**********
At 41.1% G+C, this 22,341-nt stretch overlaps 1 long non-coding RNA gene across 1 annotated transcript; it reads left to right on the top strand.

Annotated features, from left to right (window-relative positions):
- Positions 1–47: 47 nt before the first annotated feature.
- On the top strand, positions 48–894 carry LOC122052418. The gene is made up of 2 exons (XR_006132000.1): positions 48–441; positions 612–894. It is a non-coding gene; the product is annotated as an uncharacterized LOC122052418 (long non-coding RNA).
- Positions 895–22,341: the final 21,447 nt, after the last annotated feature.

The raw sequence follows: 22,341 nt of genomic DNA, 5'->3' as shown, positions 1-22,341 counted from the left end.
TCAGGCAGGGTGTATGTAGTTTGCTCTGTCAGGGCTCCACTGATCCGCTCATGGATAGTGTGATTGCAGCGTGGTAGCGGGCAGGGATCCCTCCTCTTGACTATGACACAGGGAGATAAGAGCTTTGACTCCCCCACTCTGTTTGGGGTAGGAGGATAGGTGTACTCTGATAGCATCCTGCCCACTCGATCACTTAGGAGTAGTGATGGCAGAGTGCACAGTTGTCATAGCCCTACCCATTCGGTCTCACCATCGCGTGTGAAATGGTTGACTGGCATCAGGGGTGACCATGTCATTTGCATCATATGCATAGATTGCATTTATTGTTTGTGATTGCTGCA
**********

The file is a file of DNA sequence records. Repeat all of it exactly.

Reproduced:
At 41.1% G+C, this 22,341-nt stretch overlaps 1 long non-coding RNA gene across 1 annotated transcript; it reads left to right on the top strand.

Annotated features, from left to right (window-relative positions):
- Positions 1–47: 47 nt before the first annotated feature.
- On the top strand, positions 48–894 carry LOC122052418. The gene is made up of 2 exons (XR_006132000.1): positions 48–441; positions 612–894. It is a non-coding gene; the product is annotated as an uncharacterized LOC122052418 (long non-coding RNA).
- Positions 895–22,341: the final 21,447 nt, after the last annotated feature.

The raw sequence follows: 22,341 nt of genomic DNA, 5'->3' as shown, positions 1-22,341 counted from the left end.
TCAGGCAGGGTGTATGTAGTTTGCTCTGTCAGGGCTCCACTGATCCGCTCATGGATAGTGTGATTGCAGCGTGGTAGCGGGCAGGGATCCCTCCTCTTGACTATGACACAGGGAGATAAGAGCTTTGACTCCCCCACTCTGTTTGGGGTAGGAGGATAGGTGTACTCTGATAGCATCCTGCCCACTCGATCACTTAGGAGTAGTGATGGCAGAGTGCACAGTTGTCATAGCCCTACCCATTCGGTCTCACCATCGCGTGTGAAATGGTTGACTGGCATCAGGGGTGACCATGTCATTTGCATCATATGCATAGATTGCATTTATTGTTTGTGATTGCTGCA